Standardized Testing: Why It Doesn’t Meet the Mark


As October is back, it’s that time of year where the first rounds of standardized tests make their way into everyone’s schedules. With that in mind, every student is told the same old “Don’t forget to get a good night’s rest!” or the infamous “Don’t forget to read the questions and try your best!” which is as reassuring as it can really get- for tired students from as little as elementary schoolers to as big as high schoolers. While standardized tests are different everywhere for everyone, about everyone can agree that it’s taxing. 

Since the pandemic is nearly over, standardized testing is back in full swing, no interruptions. At this point, many people have taken either their MAP tests, PSAT/SATs, or even both. But doing both, along with the other versions of those tests boil down to one question and an exasperated groan: what’s the point of it all?

“What’s with the copious amounts of the same thing, but just written differently with a different color background?”

When looking at most tests and their official site’s About Us page, one example being the nwea site, they all have the same rinse and repeat “Our assessment helps measure K-12 growth and achievement.” which wouldn’t entirely make this a flaw, since it’s what administrators and teachers need so they can give students work that is best suited to their abilities.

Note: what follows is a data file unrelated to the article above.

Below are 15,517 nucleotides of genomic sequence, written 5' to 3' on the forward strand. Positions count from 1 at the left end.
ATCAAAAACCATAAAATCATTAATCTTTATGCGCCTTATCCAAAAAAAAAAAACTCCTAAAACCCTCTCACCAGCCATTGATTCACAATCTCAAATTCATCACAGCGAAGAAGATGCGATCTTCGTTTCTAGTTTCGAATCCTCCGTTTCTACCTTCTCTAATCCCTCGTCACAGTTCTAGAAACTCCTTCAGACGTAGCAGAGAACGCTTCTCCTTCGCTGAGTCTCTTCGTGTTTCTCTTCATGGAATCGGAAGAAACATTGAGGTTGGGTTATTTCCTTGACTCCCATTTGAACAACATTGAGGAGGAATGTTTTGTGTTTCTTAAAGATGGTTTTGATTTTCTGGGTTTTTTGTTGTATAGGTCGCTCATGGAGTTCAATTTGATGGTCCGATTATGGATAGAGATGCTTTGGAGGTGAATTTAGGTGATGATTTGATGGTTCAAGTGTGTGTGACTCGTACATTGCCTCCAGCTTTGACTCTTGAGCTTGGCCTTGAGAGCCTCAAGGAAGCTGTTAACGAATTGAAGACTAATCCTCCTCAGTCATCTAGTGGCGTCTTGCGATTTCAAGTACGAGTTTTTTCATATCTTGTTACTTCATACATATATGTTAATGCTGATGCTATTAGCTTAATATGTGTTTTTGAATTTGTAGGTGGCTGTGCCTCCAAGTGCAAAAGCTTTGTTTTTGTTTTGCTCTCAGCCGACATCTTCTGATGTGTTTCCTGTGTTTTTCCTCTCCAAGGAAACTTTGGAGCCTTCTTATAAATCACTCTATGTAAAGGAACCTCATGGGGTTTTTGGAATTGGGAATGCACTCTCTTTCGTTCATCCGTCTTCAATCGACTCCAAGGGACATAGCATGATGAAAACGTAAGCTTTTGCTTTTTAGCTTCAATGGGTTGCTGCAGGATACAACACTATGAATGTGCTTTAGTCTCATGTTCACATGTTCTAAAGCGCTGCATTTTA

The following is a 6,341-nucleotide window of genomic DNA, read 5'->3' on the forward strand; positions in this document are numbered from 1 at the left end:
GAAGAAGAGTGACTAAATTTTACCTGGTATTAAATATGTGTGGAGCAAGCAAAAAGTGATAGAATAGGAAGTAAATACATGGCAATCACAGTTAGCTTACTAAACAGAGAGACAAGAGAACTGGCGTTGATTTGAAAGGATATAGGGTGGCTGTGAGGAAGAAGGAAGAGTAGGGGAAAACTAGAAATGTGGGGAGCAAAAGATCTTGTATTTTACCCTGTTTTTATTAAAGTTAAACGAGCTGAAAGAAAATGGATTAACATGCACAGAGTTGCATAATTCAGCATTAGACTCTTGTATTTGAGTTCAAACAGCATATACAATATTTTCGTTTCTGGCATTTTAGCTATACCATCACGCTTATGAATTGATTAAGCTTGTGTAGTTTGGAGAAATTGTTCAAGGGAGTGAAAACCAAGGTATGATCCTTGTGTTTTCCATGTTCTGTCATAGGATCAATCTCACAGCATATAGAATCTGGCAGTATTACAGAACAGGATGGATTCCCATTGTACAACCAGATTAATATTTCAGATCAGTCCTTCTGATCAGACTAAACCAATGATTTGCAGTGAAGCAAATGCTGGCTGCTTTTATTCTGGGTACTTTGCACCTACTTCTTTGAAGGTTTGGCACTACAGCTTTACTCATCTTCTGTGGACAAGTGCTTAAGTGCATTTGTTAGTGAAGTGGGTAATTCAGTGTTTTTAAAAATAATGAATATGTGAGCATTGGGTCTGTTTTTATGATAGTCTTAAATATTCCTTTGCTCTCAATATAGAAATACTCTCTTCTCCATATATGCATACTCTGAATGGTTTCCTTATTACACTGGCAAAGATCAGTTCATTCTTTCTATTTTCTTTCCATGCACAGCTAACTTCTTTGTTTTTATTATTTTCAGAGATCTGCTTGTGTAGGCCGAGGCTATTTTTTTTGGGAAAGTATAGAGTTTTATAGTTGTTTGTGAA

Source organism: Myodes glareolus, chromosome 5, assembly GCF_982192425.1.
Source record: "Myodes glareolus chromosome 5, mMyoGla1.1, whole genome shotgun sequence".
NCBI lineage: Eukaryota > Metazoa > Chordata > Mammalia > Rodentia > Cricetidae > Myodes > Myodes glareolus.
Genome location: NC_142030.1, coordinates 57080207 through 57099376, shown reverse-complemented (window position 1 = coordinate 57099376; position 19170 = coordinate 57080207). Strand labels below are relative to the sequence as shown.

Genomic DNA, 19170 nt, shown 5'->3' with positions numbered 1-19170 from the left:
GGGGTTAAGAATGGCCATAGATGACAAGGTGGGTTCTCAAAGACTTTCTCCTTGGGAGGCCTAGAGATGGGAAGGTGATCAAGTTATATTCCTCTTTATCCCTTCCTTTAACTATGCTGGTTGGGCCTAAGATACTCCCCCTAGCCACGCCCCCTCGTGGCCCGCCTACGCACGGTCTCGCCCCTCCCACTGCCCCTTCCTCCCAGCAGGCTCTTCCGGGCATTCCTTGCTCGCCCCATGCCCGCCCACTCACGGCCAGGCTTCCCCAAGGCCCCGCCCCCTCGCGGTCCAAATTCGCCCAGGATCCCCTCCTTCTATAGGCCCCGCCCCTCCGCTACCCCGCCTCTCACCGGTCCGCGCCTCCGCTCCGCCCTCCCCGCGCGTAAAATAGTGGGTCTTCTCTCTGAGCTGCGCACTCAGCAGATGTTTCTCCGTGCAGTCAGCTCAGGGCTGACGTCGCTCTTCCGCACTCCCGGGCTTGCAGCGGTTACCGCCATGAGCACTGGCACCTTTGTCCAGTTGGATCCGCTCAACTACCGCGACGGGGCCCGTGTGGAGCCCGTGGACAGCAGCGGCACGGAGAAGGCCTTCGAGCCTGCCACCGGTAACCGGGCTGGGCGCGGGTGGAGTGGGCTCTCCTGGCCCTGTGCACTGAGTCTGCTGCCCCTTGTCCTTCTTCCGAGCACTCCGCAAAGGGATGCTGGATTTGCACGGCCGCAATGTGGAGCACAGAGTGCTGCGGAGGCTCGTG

But if every test from SBAC to benchmarks like Aimsweb does the same thing around the same  time of year, and they’ve developed since the N.C.L.B Act was introduced, what does that mean for the distressed students taking them? What’s with the copious amounts of the same thing, but just written differently with a different color background?

Erik Robelen from the Education Writers Association notes that according to a study, “81% of teachers believe that students spend too much time taking tests,” which ends up being “less than a week to over a month.” Robelen also says that 62% of teachers say they spend too much time preparing for state-mandated tests and 51% say for district-mandated tests. Looking at that from a student perspective, that means most teachers like yours and mine aren’t pleased about the idea of testing and test prep, like how most of your friends and family feel. 

Putting it in the idea of “when there are multiple ways of a single goal, many people can find it unappealing and try their best to steer clear of it regardless of what the name is”, the concept of cutting back on the amount of tests students have to do through every year of their K-12 career is something very imaginable. Many students including myself could definitely feel a weight off their shoulders if we considered removing tests that we didn’t completely need.